$300 unemployment bonus ends Saturday


By Staff Report

After nearly 16 months the state’s weekly unemployment bonus payments will end Saturday as the rates of those unemployed hit pre-pandemic levels.

While Ohio Governor Mike DeWine announced the changes near the beginning of May, this will be the last week those unemployed will be eligible for the ‘unemployment bonus,’ payable next week.

When the virus first struck America many governors, including DeWine, took the unprecedented action of shutting down large swaths of their respective state’s economies.

That action, deemed necessary to protect lives, sent the country into unemployment levels that rivaled that of the Great Depression in the 1930s.

As many workers soon found themselves without jobs or the ability to seek employment, the state’s unemployment system quickly became overwhelmed.

Another issue was also brewing, unemployment payments would be but a fraction of what many wage earners usually received at their place of employment.

In Congress, as members worked to draft what would become one of the largest spending bills in U.S. history, a conversation was being had on how to protect workers who lost their job at no fault of their own.

Initially, the solution was to match the difference between what an unemployed worker would traditionally receive and what they would typically make at their job.

What should have been a simple solution however was anything but as many states had antiquated computer systems from the 90s and early 2000s.

In Ohio, for example, the state’s system was run off a 16-year-old computer, a 2004 COBOL Mainframe.

After hearing from states across the political spectrum about the impossibility of the original proposal, a solution of giving every unemployed worker a weekly ‘unemployment bonus’ or ’roundup’ payment was devised.

While elected officials debated on what the weekly payment should be, untimely it was set at $600 or based upon a 40-hour-theoretical-workweek of $15 per hour.

Part of the CARES Act passed in late March 2020, the payments would run through Sunday, July 26.

After the bonus payments lapsed, then President Donald Trump proposed using the Federal Emergency Management Agency’s (FEMA) Disaster Relief Fund dollars to provide a reduced weekly unemployment bonus.

Due to state-imposed restrictions on many businesses last summer, as well as reduced demand, many employers needed only but a fraction of their pre-pandemic workforce, resulting in maintained high unemployment levels.

Trump’s proposal was to use federal funds to pay $300 and ask states to supplement the other $100 for a total weekly unemployment bonus of $400 per week.

DeWine was one of the first governors to question the ability of states to match any amount of funds as his state and that of many others were facing mounting budget deficits as receipts from both income and sales tax declined.

After a short political standoff, Trump said he would allow states to still participate and not provide the matching funds as he had previously said would be required.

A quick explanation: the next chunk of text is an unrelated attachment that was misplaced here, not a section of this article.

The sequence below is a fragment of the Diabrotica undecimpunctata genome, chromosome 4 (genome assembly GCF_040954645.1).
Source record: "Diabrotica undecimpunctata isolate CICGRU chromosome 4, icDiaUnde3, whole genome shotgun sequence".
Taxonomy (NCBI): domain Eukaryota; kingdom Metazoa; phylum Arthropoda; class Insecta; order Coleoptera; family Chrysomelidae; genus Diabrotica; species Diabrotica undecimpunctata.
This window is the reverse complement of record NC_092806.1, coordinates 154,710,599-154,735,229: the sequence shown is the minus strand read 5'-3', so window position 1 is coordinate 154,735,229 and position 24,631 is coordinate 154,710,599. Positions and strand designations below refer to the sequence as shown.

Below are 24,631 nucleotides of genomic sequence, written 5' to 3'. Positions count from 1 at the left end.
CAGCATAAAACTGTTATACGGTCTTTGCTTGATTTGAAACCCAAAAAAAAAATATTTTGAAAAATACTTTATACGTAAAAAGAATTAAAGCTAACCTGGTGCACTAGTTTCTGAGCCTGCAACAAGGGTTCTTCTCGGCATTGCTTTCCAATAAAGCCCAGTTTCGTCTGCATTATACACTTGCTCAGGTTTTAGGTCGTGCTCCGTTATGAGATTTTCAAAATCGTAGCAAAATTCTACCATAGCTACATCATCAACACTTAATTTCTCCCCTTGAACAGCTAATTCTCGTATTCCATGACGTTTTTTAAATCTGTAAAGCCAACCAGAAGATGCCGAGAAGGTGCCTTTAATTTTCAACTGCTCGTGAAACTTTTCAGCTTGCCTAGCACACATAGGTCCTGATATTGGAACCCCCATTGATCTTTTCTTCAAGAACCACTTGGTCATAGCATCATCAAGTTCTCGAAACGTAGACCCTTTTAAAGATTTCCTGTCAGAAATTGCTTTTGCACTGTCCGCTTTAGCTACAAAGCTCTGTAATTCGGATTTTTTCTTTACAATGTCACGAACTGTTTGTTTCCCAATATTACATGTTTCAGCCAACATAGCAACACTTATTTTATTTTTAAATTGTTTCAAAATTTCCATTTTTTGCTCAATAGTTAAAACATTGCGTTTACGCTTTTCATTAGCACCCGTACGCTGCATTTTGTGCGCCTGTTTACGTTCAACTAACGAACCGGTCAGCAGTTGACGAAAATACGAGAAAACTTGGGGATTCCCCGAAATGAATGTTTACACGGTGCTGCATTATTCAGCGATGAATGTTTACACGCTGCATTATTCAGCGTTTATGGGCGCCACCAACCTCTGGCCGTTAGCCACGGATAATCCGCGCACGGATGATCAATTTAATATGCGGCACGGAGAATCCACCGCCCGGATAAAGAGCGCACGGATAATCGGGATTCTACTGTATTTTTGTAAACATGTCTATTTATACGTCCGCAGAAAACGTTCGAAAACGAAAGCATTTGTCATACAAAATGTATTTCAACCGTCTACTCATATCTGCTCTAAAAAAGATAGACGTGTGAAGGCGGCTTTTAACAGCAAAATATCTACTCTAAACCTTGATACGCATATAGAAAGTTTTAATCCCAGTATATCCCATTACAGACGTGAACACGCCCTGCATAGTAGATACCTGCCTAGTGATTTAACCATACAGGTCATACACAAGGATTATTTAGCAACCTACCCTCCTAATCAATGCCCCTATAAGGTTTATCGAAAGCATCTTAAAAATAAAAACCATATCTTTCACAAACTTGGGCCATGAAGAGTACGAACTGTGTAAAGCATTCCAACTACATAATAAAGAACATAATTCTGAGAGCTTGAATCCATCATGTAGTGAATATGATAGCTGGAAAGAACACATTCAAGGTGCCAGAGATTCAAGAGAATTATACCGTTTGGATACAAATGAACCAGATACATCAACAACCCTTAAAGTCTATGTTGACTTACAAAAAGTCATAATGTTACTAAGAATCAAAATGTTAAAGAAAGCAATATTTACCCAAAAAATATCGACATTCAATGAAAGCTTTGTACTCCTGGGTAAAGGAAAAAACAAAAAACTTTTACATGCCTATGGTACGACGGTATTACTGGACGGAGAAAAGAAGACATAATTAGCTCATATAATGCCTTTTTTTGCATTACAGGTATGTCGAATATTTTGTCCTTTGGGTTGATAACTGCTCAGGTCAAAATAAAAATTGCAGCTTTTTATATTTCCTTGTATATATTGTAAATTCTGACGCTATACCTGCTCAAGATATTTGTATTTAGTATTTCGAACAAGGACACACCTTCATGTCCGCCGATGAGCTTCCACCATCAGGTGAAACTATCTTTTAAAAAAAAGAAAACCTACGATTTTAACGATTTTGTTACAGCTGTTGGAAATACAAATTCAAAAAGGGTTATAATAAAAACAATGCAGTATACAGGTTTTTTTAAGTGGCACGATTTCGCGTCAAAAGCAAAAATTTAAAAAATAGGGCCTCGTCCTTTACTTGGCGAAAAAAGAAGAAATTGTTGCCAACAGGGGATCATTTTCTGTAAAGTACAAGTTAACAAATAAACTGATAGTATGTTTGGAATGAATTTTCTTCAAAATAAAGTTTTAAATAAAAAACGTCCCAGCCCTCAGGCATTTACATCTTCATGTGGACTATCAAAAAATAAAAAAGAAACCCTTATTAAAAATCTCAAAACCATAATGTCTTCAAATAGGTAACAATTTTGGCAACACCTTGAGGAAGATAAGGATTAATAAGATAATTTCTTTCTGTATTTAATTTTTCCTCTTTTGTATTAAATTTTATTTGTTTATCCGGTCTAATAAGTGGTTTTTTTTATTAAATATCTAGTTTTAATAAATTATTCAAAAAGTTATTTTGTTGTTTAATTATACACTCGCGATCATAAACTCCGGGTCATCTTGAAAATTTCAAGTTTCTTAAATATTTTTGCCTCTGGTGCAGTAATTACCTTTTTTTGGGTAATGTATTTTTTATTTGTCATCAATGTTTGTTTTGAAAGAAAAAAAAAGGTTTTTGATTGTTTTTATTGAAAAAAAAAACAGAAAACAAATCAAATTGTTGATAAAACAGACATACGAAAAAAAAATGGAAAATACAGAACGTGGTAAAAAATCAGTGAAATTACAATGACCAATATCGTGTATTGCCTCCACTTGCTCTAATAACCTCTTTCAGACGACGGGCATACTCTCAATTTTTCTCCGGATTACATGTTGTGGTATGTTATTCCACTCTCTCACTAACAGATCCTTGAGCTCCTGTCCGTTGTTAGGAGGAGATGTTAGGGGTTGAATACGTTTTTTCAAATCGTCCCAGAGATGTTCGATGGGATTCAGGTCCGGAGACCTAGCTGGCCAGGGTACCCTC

Only four states, Kansas, Kentucky, Montana and West Virginia would provide recipients the additional $100 of weekly funds.

South Dakota would decline the federal funds entirely.

That initiative however only had the reserves for six weeks of payments and in states such as Ohio, those on unemployment didn’t receive their first payment until after the program had already ended, a sign of the issue many states faced adjusting to federal intervention.

By mid-September, Muskingum County’s unemployment level, for example, was at half of its peak from earlier in the year but still double that from before the shutdown.

Complicating the matter on unemployment levels was guidance issued by the federal government which changed how states reported their total number of unemployed, making it more difficult for a ‘complete picture’ of each state’s unemployment status.

After another lapse, Congress reissued the unemployment bonus in December, which was renewed earlier this year and expanded through September.

Many states, almost exclusively ran by Republican governors, began announcing in early summer their intent to end the federally sponsored unemployment bonus.

Those for an early end of the program say it was causing issues with employees not returning to work. Those against say it provided extra money to those would hadn’t yet found employment and an infusion of federal dollars into communities across the country.

In Ohio, for example, DeWine has reinstated the work search requirement attached to unemployment, which had been removed last year due to the unique needs of unemployment at the time.

Of the 26 states which have moved to end expanded unemployment, which includes the unemployment bonus, Ohio and Florida will keep some particular programs in place.

That includes the pandemic unemployment assistant program (PUA), which extends benefits to those who couldn’t apply to the traditional system because of their unique employment situations such as being self-employed or a part-time worker.

Matt Abbott, Director of the Zanesville-Muskingum County Port Authority, said Friday that many local employers have open positions.

“What we’ve seen now is close to pre-pandemic unemployment levels,” Abbott mentioned before explaining that nearly five percent of the workforce or roughly 2,000 workers have not yet returned to work.

Meanwhile, businesses are struggling to find workers with nearly 2,500 open positions, ranging from entry-level to those requiring an advanced degree, needing to be filed.

Currently, Muskingum County is at a 4.8 percent unemployment rate.

In an effort to attract and retain employees, Abbott said, companies locally have increased both pay and benefits.

For a complete list of jobs available search OhioMeansJobs.com